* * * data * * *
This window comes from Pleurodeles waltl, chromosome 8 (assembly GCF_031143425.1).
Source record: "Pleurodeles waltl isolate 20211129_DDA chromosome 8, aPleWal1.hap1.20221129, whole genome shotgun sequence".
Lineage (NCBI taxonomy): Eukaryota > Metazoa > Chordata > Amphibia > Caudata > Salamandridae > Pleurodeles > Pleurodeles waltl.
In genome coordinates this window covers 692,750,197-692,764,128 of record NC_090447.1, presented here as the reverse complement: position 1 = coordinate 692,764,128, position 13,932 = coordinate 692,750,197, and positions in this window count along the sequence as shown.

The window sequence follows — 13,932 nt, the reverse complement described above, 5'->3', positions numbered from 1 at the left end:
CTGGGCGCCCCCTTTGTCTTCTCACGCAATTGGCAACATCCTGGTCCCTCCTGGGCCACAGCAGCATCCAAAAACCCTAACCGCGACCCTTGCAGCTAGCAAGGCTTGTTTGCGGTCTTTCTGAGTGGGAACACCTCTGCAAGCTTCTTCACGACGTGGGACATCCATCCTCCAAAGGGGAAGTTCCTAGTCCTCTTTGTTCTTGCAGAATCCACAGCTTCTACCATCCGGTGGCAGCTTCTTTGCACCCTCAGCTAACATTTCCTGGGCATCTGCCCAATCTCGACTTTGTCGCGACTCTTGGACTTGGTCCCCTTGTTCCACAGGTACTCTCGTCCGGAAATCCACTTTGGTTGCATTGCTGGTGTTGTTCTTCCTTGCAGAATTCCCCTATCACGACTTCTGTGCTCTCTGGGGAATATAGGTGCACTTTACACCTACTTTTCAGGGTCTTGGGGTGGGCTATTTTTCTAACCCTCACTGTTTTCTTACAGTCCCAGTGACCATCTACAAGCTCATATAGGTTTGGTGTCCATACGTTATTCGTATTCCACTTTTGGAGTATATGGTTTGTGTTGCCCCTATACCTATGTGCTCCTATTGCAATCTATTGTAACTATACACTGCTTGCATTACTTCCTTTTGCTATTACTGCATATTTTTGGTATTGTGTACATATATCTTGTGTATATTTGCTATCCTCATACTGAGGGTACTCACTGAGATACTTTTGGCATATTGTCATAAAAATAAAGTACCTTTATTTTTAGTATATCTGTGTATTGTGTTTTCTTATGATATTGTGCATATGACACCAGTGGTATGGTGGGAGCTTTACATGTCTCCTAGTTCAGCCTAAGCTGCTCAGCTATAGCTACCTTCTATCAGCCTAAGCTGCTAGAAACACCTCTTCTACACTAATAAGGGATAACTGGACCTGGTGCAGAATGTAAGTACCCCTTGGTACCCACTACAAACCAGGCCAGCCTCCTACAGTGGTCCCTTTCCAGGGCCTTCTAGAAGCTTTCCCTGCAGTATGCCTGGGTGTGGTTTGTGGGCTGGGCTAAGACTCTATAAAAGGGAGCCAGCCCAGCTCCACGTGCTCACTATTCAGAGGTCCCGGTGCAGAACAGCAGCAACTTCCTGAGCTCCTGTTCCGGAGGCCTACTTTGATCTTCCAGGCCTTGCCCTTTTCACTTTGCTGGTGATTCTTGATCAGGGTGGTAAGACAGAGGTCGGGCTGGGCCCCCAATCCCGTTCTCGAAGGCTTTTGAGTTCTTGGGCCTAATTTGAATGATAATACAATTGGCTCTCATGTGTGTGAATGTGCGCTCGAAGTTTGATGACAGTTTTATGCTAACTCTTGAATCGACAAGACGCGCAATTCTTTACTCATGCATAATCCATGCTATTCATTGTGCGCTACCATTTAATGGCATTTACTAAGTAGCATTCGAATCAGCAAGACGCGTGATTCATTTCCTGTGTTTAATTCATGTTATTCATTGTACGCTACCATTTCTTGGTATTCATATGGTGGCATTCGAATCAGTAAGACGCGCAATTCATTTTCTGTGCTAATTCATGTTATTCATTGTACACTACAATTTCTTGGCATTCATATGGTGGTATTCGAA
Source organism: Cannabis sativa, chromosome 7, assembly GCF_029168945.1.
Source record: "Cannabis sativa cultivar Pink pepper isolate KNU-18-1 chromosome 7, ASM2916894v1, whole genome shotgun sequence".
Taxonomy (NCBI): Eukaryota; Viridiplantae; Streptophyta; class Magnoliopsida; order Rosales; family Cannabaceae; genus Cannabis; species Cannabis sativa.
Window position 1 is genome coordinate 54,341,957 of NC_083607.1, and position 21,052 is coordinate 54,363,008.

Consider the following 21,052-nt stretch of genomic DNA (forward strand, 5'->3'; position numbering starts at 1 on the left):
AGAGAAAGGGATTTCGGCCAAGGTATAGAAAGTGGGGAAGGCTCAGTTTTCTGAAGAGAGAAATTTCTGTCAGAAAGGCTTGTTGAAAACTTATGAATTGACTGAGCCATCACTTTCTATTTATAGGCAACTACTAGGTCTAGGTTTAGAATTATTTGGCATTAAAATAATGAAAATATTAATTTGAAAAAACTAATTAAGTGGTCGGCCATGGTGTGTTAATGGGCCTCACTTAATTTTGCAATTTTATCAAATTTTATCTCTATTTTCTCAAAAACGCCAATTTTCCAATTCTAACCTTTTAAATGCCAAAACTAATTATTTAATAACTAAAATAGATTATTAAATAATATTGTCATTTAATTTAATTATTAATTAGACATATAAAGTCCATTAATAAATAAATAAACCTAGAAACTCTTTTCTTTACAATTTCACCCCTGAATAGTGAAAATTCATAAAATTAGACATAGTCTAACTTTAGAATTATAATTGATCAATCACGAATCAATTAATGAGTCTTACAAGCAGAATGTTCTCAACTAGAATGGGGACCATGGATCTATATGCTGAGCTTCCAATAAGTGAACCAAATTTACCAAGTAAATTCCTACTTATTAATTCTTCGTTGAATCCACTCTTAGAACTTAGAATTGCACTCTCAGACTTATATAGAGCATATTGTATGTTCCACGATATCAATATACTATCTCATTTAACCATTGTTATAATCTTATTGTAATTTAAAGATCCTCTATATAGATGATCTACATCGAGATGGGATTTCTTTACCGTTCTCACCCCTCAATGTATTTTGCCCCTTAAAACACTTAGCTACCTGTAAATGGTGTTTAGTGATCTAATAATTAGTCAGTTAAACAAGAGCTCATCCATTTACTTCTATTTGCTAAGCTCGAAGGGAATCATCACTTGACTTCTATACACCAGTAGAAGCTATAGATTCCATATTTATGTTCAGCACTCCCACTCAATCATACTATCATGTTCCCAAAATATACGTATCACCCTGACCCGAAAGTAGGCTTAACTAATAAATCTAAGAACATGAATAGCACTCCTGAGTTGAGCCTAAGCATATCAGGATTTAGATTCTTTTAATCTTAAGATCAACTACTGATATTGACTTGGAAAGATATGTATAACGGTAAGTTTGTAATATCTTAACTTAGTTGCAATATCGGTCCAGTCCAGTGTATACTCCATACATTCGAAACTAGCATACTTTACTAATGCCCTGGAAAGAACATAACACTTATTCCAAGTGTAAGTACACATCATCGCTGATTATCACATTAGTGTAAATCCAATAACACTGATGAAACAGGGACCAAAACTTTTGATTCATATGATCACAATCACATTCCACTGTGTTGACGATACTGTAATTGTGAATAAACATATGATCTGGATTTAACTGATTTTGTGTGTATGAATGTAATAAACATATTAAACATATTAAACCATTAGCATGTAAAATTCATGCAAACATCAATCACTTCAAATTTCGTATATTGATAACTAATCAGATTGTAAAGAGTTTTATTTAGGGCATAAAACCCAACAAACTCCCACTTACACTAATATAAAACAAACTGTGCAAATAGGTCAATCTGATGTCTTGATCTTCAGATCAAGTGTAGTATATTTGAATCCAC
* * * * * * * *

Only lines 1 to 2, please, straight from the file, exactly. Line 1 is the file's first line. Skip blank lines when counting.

This window comes from Pleurodeles waltl, chromosome 8 (assembly GCF_031143425.1).
Source record: "Pleurodeles waltl isolate 20211129_DDA chromosome 8, aPleWal1.hap1.20221129, whole genome shotgun sequence".